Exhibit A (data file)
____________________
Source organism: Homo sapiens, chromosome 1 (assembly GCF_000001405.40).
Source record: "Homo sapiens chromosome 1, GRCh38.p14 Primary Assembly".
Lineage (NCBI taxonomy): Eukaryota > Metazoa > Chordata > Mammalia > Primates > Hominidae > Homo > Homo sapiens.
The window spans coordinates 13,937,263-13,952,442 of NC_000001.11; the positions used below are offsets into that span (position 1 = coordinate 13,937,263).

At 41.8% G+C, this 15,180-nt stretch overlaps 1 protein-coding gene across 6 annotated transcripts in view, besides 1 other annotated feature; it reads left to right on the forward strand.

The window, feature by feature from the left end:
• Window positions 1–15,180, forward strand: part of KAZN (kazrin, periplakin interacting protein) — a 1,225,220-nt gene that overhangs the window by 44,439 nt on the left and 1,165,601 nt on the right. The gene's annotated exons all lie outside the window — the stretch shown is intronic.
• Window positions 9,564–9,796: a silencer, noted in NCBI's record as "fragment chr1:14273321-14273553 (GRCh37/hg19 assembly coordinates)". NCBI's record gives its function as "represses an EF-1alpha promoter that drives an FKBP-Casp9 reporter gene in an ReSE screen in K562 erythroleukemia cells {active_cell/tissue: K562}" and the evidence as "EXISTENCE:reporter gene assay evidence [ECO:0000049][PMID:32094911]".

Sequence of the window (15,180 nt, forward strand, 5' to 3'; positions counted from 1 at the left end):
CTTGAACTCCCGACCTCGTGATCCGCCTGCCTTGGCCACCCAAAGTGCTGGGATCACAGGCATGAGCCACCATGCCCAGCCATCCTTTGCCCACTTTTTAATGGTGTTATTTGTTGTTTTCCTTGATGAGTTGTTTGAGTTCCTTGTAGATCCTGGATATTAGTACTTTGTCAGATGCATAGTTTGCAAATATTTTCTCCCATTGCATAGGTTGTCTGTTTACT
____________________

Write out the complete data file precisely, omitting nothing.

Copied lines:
Source organism: Homo sapiens, chromosome 1 (assembly GCF_000001405.40).
Source record: "Homo sapiens chromosome 1, GRCh38.p14 Primary Assembly".
Lineage (NCBI taxonomy): Eukaryota > Metazoa > Chordata > Mammalia > Primates > Hominidae > Homo > Homo sapiens.
The window spans coordinates 13,937,263-13,952,442 of NC_000001.11; the positions used below are offsets into that span (position 1 = coordinate 13,937,263).

At 41.8% G+C, this 15,180-nt stretch overlaps 1 protein-coding gene across 6 annotated transcripts in view, besides 1 other annotated feature; it reads left to right on the forward strand.

The window, feature by feature from the left end:
• Window positions 1–15,180, forward strand: part of KAZN (kazrin, periplakin interacting protein) — a 1,225,220-nt gene that overhangs the window by 44,439 nt on the left and 1,165,601 nt on the right. The gene's annotated exons all lie outside the window — the stretch shown is intronic.
• Window positions 9,564–9,796: a silencer, noted in NCBI's record as "fragment chr1:14273321-14273553 (GRCh37/hg19 assembly coordinates)". NCBI's record gives its function as "represses an EF-1alpha promoter that drives an FKBP-Casp9 reporter gene in an ReSE screen in K562 erythroleukemia cells {active_cell/tissue: K562}" and the evidence as "EXISTENCE:reporter gene assay evidence [ECO:0000049][PMID:32094911]".

Sequence of the window (15,180 nt, forward strand, 5' to 3'; positions counted from 1 at the left end):
CTTGAACTCCCGACCTCGTGATCCGCCTGCCTTGGCCACCCAAAGTGCTGGGATCACAGGCATGAGCCACCATGCCCAGCCATCCTTTGCCCACTTTTTAATGGTGTTATTTGTTGTTTTCCTTGATGAGTTGTTTGAGTTCCTTGTAGATCCTGGATATTAGTACTTTGTCAGATGCATAGTTTGCAAATATTTTCTCCCATTGCATAGGTTGTCTGTTTACT